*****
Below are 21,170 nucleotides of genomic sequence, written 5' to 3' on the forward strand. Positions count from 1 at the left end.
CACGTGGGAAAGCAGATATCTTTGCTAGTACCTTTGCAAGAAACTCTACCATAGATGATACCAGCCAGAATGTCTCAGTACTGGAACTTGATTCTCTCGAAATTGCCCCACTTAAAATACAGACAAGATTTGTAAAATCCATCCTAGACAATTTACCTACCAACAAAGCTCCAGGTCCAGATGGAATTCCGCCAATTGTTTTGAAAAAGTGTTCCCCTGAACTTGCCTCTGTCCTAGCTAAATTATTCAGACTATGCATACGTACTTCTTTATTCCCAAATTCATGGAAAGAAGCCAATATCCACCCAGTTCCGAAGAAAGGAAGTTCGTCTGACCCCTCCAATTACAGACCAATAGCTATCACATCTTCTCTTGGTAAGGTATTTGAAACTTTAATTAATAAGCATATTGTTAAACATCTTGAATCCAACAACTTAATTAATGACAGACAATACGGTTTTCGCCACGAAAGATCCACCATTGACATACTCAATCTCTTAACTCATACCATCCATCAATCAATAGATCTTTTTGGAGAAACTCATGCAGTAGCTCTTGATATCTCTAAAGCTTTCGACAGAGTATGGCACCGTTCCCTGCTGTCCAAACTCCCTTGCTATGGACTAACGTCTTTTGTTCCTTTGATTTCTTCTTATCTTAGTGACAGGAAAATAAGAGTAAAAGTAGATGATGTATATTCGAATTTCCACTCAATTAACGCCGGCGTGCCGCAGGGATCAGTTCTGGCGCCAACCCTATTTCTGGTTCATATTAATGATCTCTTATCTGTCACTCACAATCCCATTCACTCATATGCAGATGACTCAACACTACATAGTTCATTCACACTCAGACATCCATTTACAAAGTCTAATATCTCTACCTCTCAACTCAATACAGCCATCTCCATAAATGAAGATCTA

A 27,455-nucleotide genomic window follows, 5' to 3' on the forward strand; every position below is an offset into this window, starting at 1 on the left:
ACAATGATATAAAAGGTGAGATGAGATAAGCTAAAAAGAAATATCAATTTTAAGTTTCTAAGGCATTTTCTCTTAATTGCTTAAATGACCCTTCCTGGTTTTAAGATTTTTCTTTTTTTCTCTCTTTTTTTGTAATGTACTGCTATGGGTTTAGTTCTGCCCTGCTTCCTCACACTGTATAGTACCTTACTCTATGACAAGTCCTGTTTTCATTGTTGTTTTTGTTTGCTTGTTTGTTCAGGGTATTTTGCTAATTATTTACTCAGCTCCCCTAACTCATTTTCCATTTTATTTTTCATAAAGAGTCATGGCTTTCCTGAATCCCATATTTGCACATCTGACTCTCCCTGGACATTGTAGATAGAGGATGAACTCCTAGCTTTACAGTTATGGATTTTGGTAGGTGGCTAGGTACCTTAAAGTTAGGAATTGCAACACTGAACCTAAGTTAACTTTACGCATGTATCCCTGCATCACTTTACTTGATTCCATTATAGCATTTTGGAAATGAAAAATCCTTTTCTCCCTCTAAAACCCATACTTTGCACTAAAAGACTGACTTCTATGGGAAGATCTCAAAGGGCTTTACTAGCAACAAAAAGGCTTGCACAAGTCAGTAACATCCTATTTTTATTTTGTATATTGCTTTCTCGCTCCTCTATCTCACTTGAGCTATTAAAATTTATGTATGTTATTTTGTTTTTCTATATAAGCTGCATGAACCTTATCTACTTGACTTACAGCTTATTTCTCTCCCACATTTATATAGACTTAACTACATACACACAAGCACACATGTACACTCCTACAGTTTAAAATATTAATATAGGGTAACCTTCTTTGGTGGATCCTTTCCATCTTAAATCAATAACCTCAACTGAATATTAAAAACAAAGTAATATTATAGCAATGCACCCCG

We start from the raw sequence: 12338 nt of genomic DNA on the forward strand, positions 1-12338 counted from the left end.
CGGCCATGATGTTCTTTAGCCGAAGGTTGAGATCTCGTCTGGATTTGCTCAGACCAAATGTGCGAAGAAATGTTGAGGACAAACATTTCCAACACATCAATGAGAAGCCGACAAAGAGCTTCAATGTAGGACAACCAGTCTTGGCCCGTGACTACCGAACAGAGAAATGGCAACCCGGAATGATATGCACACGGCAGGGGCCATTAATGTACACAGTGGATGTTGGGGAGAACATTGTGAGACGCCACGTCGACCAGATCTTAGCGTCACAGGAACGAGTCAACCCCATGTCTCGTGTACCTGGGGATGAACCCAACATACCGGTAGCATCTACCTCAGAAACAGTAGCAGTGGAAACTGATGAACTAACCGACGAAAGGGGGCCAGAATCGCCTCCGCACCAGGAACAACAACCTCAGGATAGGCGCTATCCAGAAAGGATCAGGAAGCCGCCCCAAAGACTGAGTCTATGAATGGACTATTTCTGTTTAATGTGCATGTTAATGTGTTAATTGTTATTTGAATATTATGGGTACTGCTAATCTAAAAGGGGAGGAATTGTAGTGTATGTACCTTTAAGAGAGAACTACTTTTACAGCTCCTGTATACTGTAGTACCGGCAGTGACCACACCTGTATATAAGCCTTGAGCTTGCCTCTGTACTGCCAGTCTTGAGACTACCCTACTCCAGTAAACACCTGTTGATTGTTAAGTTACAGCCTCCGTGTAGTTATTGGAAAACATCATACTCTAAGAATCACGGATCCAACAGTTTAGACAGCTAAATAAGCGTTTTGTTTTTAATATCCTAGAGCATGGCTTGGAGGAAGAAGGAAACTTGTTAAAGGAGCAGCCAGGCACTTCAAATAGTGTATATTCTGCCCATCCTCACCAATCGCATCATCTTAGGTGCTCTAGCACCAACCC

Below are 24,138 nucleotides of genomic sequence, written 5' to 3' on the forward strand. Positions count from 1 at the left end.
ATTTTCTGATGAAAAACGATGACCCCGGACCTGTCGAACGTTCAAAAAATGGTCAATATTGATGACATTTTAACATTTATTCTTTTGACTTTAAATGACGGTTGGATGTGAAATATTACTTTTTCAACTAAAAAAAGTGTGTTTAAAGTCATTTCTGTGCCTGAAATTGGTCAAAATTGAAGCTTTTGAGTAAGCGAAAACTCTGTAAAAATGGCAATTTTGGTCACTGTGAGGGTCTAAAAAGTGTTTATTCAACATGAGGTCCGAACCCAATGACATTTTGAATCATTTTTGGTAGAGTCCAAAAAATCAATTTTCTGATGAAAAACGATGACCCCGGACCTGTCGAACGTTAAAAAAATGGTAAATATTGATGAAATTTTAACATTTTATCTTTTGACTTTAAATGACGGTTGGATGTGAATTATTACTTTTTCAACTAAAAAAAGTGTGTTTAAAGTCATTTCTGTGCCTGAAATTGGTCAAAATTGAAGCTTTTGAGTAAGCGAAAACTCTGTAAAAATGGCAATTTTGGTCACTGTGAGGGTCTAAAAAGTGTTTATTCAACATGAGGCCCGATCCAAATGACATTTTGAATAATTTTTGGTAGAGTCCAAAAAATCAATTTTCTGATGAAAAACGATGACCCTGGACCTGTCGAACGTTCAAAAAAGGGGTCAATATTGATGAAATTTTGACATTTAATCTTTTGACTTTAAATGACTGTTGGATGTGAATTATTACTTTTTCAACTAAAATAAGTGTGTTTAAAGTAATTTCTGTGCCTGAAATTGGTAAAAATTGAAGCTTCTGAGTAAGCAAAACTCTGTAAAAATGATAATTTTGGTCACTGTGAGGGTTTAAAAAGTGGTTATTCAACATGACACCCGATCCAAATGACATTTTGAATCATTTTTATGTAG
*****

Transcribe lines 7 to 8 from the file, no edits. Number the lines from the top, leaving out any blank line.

Below are 24,138 nucleotides of genomic sequence, written 5' to 3' on the forward strand. Positions count from 1 at the left end.
ATTTTCTGATGAAAAACGATGACCCCGGACCTGTCGAACGTTCAAAAAATGGTCAATATTGATGACATTTTAACATTTATTCTTTTGACTTTAAATGACGGTTGGATGTGAAATATTACTTTTTCAACTAAAAAAAGTGTGTTTAAAGTCATTTCTGTGCCTGAAATTGGTCAAAATTGAAGCTTTTGAGTAAGCGAAAACTCTGTAAAAATGGCAATTTTGGTCACTGTGAGGGTCTAAAAAGTGTTTATTCAACATGAGGTCCGAACCCAATGACATTTTGAATCATTTTTGGTAGAGTCCAAAAAATCAATTTTCTGATGAAAAACGATGACCCCGGACCTGTCGAACGTTAAAAAAATGGTAAATATTGATGAAATTTTAACATTTTATCTTTTGACTTTAAATGACGGTTGGATGTGAATTATTACTTTTTCAACTAAAAAAAGTGTGTTTAAAGTCATTTCTGTGCCTGAAATTGGTCAAAATTGAAGCTTTTGAGTAAGCGAAAACTCTGTAAAAATGGCAATTTTGGTCACTGTGAGGGTCTAAAAAGTGTTTATTCAACATGAGGCCCGATCCAAATGACATTTTGAATAATTTTTGGTAGAGTCCAAAAAATCAATTTTCTGATGAAAAACGATGACCCTGGACCTGTCGAACGTTCAAAAAAGGGGTCAATATTGATGAAATTTTGACATTTAATCTTTTGACTTTAAATGACTGTTGGATGTGAATTATTACTTTTTCAACTAAAATAAGTGTGTTTAAAGTAATTTCTGTGCCTGAAATTGGTAAAAATTGAAGCTTCTGAGTAAGCAAAACTCTGTAAAAATGATAATTTTGGTCACTGTGAGGGTTTAAAAAGTGGTTATTCAACATGACACCCGATCCAAATGACATTTTGAATCATTTTTATGTAG